Still, Fed officials did acknowledge that they would need to take the potential costs to the economy into account. Higher interest rates can slow hiring sharply, partly by making it more expensive for companies to get business loans, potentially pushing up unemployment and even tipping the economy into a recession.
“It was important that the committee’s decisions balance the risk of an inadvertent overtightening of policy against the cost of an insufficient tightening,” a “number” of policymakers noted.
After dipping immediately after the minutes were released, stock prices rebounded, with the S&P 500 trading roughly flat for the day. The two-year Treasury yield, which is sensitive to changes in interest rate expectations, nudged higher, continuing its rise from the morning.
“The limited new information within the release failed to inspire a dramatic price reaction,” analysts at BMO Capital Markets wrote in a note to clients following the release. “There was nothing here to derail our assumption that September will be another ‘skip’, although another hike in November or December is firmly on the table.”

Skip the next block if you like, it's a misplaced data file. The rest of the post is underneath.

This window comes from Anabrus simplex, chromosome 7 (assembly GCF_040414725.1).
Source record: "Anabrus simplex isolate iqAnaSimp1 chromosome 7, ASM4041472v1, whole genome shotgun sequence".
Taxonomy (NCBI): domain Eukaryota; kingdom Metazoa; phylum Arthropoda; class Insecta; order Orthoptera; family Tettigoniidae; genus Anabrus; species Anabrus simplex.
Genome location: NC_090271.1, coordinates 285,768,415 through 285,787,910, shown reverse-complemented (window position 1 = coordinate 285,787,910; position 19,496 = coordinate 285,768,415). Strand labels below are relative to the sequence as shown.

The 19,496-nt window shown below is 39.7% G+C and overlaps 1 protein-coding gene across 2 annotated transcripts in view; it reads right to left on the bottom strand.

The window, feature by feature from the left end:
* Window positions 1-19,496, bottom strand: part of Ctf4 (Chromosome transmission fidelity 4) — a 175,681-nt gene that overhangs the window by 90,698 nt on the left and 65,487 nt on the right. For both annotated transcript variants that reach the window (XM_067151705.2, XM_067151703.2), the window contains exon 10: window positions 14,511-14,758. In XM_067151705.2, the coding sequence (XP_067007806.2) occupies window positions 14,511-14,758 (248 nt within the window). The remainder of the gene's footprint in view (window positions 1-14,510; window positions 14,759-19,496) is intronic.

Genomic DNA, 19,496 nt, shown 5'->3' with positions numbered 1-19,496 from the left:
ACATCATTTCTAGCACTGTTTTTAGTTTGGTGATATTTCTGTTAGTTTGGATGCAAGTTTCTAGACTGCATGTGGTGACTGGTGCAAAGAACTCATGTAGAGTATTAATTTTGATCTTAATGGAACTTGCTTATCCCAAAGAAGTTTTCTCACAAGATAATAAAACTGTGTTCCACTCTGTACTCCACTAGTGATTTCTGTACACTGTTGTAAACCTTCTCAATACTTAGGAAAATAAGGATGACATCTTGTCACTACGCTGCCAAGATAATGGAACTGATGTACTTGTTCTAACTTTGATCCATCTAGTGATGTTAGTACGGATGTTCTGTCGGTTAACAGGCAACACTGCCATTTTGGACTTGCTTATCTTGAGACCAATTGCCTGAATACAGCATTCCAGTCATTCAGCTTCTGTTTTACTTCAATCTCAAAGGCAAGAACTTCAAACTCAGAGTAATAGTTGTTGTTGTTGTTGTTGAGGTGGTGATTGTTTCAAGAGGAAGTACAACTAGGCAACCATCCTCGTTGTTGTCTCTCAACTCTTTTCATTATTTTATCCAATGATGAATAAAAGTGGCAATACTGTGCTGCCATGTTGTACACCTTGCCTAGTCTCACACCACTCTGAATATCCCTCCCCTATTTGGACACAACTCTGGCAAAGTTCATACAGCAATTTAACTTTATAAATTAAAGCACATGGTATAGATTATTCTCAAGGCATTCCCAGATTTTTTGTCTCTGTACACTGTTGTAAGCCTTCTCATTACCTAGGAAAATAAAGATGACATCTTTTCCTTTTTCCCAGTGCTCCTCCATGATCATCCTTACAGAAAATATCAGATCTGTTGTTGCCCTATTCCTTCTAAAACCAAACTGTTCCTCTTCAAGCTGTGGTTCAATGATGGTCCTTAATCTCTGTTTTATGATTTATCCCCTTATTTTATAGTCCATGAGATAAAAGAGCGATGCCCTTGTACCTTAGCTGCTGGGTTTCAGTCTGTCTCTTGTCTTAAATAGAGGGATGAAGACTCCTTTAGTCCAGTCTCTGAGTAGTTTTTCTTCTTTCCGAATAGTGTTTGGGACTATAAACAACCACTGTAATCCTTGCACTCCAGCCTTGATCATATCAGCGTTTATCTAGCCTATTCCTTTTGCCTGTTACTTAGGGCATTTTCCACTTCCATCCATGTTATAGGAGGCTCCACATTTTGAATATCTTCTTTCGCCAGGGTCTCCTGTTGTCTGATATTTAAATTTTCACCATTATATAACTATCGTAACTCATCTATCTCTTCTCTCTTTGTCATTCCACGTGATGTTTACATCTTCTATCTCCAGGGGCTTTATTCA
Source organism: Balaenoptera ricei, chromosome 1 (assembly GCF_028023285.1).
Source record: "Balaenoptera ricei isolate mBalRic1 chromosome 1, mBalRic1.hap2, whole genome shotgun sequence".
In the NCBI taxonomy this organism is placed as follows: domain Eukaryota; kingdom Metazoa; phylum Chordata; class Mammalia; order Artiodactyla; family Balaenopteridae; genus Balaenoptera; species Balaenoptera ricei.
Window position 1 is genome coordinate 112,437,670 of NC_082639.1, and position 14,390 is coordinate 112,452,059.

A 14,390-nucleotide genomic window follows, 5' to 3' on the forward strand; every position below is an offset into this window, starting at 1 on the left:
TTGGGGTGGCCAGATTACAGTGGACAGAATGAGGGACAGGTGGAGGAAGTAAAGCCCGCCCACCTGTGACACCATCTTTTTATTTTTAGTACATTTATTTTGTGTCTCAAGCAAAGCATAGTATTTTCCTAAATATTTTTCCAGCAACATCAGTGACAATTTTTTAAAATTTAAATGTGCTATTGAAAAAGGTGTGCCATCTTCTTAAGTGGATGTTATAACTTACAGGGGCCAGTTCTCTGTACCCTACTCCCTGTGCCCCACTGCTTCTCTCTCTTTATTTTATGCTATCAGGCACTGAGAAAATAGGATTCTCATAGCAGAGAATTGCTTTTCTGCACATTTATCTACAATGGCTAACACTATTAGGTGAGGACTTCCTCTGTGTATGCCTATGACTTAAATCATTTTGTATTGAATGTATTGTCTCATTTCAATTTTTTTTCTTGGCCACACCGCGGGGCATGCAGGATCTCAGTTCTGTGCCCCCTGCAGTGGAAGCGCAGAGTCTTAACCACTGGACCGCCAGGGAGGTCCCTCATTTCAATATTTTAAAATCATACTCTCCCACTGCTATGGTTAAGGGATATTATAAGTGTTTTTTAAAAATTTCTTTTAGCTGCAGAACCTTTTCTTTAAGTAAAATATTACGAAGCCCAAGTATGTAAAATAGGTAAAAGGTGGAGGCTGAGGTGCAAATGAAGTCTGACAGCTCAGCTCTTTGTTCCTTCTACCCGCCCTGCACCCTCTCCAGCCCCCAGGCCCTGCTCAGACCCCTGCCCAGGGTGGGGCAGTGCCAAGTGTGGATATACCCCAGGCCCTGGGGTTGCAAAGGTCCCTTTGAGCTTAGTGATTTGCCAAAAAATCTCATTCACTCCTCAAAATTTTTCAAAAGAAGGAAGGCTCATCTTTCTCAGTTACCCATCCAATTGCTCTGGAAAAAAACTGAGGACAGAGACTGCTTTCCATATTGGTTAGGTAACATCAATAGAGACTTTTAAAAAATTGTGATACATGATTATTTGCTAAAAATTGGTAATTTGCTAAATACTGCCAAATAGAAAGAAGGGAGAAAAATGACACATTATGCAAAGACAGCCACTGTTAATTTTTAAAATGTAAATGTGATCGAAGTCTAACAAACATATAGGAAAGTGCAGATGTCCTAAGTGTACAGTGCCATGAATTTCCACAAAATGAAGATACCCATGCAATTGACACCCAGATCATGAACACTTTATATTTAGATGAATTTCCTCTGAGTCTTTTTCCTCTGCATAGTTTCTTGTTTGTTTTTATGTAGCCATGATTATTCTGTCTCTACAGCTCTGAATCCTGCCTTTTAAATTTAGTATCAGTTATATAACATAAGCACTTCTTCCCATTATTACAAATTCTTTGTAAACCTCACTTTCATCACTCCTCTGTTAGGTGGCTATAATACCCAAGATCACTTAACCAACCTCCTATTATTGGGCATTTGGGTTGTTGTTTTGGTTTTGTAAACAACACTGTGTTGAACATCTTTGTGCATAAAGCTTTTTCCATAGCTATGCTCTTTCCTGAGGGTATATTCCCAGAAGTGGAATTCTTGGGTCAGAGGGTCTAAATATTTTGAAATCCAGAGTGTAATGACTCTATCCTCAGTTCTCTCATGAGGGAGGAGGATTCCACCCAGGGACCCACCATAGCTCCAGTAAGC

Fed officials are facing a complicated economic picture as they try to assess whether they have sufficiently adjusted policy to return inflation to 2 percent over time. On one hand, the job market shows signs of cooling and the rate moves that the Fed has already made are still slowly trickling out to restrain the economy. Yet consumer spending remains surprisingly strong, unemployment is very low, and wage growth is solid — momentum that could give companies the wherewithal to charge their customers more.
Officials noted that there was a “high degree of uncertainty” about how much the moves they have already made will continue to temper demand. Financial conditions are tight, meaning it is tough and expensive to borrow, which officials thought could weigh on consumption. At the same time, the housing market seems to be stabilizing, and some officials suggested that “the housing sector’s response to monetary policy restraint may have peaked.”